‘Tougher tax rules in Germany a worry for investors’

A new bill is proposing to change the real estate transfer tax system (RETT) by the end of the year and it is expected to come into force on January 1st.

Tougher rules on property tax that are about to be approved by the German Bundestag and Bundesrat are causing some concern among investors, delegates heard at Real Asset Media’s Germany Investment Briefing, which was held in London this week.

Christiane Conrads, Head of German Real Estate Desk, PwC Legal AG, Markus Beran, Head of Origination International Investors, Berlin Hyp AG, Michael Becken, Managing Director, BECKEN Invest GmbH, Boon Chye Loh, CEO, Singapore Exchange Ltd, Richard Divall, Head of Cross Border Capital Markets, EMEA, Colliers International and Robert Abt, Chief Transaction Officer, Round Hill Capital discuss the current Real Estate Investment Market in Germany. Filmed at the Investment Briefings Germany Briefing in London by Real Asset Media, May 2019.

A new bill is proposing to change the real estate transfer tax system (RETT) by the end of the year and it is expected to come into force on January 1st. RETT currently varies between 3.5% and 6.5% depending on the State. The reforms are aimed at reducing the mitigation schemes and eliminating loopholes.

It will affect share deals (the acquisition of shares in the company owning the real estate rather than the real estate itself) which are often preferred by investors for tax reasons.

‘It changes the dynamics of the German market,’ said Christiane Conrads, Head of German Real Estate Desk, PwC Legal UK. ‘It will change the way deals are structured’.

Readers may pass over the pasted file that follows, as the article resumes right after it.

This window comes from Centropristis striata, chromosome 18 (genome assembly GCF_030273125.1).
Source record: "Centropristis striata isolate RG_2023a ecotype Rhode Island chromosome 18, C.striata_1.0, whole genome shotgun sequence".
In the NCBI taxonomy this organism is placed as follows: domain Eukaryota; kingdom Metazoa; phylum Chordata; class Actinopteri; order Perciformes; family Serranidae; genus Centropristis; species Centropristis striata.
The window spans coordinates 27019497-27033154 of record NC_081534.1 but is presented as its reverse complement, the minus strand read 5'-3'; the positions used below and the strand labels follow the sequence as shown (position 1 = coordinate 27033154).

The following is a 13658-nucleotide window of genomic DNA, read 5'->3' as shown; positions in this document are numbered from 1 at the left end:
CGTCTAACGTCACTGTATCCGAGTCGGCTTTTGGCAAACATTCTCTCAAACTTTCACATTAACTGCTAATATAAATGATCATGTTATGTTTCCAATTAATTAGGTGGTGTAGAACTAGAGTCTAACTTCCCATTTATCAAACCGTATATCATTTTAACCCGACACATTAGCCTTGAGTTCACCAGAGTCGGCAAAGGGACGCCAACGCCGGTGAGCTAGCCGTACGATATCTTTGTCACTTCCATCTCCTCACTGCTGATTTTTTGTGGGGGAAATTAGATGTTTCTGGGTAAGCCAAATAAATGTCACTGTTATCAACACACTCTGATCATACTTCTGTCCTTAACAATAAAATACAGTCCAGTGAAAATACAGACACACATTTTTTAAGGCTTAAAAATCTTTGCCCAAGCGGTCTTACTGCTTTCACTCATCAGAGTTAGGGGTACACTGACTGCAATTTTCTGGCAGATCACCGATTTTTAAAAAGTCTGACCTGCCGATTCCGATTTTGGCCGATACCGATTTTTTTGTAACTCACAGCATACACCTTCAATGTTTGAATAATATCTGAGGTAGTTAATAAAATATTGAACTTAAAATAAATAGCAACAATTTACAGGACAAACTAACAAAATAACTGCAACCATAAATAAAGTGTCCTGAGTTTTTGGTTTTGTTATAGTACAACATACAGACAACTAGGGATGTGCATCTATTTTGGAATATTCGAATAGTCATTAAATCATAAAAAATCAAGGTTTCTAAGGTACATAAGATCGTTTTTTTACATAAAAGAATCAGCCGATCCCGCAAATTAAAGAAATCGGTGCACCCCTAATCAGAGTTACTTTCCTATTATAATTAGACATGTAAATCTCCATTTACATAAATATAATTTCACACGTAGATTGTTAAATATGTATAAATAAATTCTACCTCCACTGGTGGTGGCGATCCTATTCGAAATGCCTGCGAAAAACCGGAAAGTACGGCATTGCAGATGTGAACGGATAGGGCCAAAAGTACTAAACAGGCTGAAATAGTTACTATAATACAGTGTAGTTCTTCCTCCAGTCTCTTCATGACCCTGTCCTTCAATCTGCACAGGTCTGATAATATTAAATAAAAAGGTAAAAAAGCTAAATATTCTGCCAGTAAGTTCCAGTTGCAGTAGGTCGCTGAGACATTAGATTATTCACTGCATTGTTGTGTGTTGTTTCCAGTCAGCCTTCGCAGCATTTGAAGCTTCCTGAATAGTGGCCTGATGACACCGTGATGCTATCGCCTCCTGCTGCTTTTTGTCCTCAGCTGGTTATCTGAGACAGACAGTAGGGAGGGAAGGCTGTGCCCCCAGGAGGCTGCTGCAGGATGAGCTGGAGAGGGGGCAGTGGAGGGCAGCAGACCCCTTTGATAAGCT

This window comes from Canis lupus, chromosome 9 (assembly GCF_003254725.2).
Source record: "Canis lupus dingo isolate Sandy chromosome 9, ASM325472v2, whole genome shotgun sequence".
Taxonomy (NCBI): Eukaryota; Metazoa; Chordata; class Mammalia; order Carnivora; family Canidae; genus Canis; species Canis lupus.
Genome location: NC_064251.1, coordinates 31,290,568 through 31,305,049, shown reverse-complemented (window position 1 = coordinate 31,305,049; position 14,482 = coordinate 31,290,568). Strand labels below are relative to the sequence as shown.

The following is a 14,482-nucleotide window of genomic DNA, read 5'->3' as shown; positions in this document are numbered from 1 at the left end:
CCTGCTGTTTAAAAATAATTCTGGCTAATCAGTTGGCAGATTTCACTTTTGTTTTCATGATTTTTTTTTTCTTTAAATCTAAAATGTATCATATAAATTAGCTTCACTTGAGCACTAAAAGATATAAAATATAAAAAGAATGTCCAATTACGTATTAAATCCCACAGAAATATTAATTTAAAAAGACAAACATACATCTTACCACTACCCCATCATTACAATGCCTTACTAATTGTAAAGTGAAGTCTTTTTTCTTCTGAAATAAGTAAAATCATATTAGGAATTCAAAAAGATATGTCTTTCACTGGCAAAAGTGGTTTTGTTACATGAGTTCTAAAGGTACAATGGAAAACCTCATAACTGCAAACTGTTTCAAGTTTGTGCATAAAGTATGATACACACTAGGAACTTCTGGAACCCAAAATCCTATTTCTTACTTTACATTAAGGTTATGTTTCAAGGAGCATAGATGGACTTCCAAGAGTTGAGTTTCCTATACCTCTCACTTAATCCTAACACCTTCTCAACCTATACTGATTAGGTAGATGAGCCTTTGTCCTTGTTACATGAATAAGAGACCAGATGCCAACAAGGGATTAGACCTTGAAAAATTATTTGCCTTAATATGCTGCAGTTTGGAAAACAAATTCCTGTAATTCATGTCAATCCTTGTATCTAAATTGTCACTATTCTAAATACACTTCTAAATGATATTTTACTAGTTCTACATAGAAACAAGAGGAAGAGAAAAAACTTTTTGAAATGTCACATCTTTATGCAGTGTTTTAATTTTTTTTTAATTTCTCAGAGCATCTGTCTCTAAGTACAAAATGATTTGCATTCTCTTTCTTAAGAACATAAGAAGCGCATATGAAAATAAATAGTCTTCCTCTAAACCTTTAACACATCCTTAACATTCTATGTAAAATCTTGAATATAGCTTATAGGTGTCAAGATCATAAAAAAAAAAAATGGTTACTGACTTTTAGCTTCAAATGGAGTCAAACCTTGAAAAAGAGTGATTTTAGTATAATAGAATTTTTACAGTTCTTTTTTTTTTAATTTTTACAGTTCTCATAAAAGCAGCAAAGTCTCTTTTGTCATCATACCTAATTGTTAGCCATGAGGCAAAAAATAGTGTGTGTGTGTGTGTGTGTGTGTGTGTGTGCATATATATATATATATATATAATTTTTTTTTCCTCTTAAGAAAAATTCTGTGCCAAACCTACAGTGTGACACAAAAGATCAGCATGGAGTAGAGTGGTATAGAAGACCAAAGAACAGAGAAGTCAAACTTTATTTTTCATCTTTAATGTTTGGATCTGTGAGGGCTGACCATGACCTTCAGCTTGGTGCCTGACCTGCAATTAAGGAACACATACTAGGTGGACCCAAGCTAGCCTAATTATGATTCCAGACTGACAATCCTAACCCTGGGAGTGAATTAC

The threshold at which RETT is triggered is lowered from 95% to 90%, while the holding period for shares will be increased from the current 5 years to 10 years.

‘A ten-year holding period for the shares is not good for investors,’ said Michael Becken, Managing Director, Becken Invest. ‘I think the consequence will be that there will be less share deals in the future’. 

The change is overdue, said Markus Beran, Head of Origination International Investors, Berlin Hyp: ‘The system had become a tax avoidance scheme and had created an imbalance. The proposed changes take us back to best practice, close a loophole, affect everyone and create a level playing field. They are welcome’.

Richard Divall, Head of Cross Border Capital Markets, EMEA, Colliers International, said that ‘the new tax rules are causing some concern among investors. We’ll have to see what the impact on the market will be’.


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